The new species, named Tlatolophus galorum, was identified as a crested dinosaur after 80% of its skull was recovered, allowing experts to compare it to other dinosaurs of that type, INAH said.

The investigation, which also included specialists from the National Autonomous University of Mexico, began in 2013 with the discovery of an articulated tail in the north-central Mexican state of Coahuila, where other discoveries have been made.

“Once we recovered the tail, we continued digging below where it was located. The surprise was that we began to find bones such as the femur, the scapula and other elements,” said Alejandro Ramírez, a scientist involved in the discovery.

Later, the scientists were able to collect, clean and analyze other bone fragments from the front part of the dinosaur’s body.

The palaeontologists had in their possession the crest of the dinosaur, which was 1.32 meters long, as well as other parts of the skull: lower and upper jaws, palate and even a part known as the neurocranium, where the brain was housed, INAH said.

The Mexican anthropology body also explained the meaning of the name – Tlatolophus galorum – for the new species of dinosaur.

Tlatolophus is a mixture of two words, putting together a term from the indigenous Mexican language of Nahuatl that means “word” with the Greek term meaning “crest”. Galorum refers to the people linked to the research, INAH said.

 

(Reporting by Abraham Gonzalez; Writing by Drazen Jorgic; Editing by Ana Nicolaci da Costa)

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Alberta family searches for answers in teen's sudden death after COVID exposure, negative tests – CBC.ca

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A southern Alberta mother and father are grappling with the sudden, unexplained death of their 17-year-old daughter, and with few answers, they’re left wondering if she could be the province’s youngest victim of COVID-19.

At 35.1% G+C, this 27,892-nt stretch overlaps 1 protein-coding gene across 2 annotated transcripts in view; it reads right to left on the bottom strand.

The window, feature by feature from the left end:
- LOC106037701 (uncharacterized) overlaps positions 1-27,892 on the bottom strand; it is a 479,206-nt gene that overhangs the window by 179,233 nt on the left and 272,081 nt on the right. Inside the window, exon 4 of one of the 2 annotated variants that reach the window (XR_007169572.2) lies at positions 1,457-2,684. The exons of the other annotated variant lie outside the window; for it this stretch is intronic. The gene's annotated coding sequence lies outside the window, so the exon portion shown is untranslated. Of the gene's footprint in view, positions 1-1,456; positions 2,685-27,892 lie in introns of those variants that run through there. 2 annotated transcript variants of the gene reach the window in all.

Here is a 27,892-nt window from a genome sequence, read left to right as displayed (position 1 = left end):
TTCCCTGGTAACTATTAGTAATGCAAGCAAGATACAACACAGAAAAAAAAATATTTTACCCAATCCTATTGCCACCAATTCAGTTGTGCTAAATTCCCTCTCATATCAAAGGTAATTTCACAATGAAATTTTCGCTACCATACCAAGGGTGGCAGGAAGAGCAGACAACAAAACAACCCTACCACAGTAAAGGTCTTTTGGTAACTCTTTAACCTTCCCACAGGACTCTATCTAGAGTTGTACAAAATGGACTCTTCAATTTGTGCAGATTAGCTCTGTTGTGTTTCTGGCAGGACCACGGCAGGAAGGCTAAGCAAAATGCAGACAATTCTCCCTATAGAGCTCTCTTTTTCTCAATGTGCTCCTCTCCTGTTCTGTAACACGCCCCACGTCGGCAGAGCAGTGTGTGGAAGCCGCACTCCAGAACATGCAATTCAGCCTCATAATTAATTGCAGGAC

Sarah Strate — a healthy, active Grade 12 student at Magrath High School who loved singing, dancing and being outdoors — died on Monday, less than a week after being notified she’d been exposed to COVID-19.

While two tests came back negative, her parents say other signs point to the coronavirus, and they’re waiting for more answers. 

“It was so fast. It’s all still such a shock,” said Sarah’s mother, Kristine Strate. “She never even coughed. She had a sore throat and her ears were sore for a while, and [she had] swollen neck glands.”

Kristine said Sarah developed mild symptoms shortly after her older sister — who later tested positive for COVID-19 —  visited from Lethbridge, one of Alberta’s current hot spots for the virus.

The family went into isolation at their home in Magrath on Tuesday, April 20. They were swabbed the next day and the results were negative.

‘Everything went south, super-fast’

By Friday night, Sarah had developed fever and chills. On Saturday, she started vomiting and Kristine, a public health nurse, tried to keep her hydrated.

“She woke up feeling a bit more off on Monday morning,” Kristine said. “And everything went south, super-fast.”

Sarah had grown very weak and her parents decided to call 911 when she appeared to become delirious.

“She had her blanket on and I was talking to her and, in an instant, she was unresponsive,” said Kristine, who immediately started performing CPR on her daughter.

When paramedics arrived 20 minutes later, they were able to restore a heartbeat and rushed Sarah to hospital in Lethbridge, where she died.

“I thought there was hope once we got her heart rate back. I really did,” recalled Sarah’s father, Ron.

“He was praying for a miracle, and sometimes miracles don’t come,” said Kristine.

Strate’s parents say her health deteriorated quickly after being exposed to COVID-19. She died at Chinook Regional Hospital in Lethbridge on Monday. (Ron Strate)

Searching for answers

At the hospital, the family was told Sarah’s lungs were severely infected and that she may have ended up with blood clots in both her heart and lungs, a condition that can be a complication of COVID-19.

But a second test at the hospital came back negative for COVID-19.

“There really is no other answer,” Ron said. “When a healthy 17-year-old girl, who was sitting up in her bed and was able to talk, and within 10 minutes is unconscious on our floor — there was no reason [for it].”

The province currently has no record of any Albertans under the age of 20 who have died of COVID-19.

According to the Strate family, the medical examiner is running additional blood and tissue tests, in an effort to uncover the cause of Sarah’s death.

‘Unusual but not impossible’

University of Alberta infectious disease specialist Dr. Lynora Saxinger, who was not involved in Sarah’s treatment, says it is conceivable that further testing could uncover evidence of a COVID-19 infection, despite two negative test results.

However, she hasn’t seen a similar case in Alberta.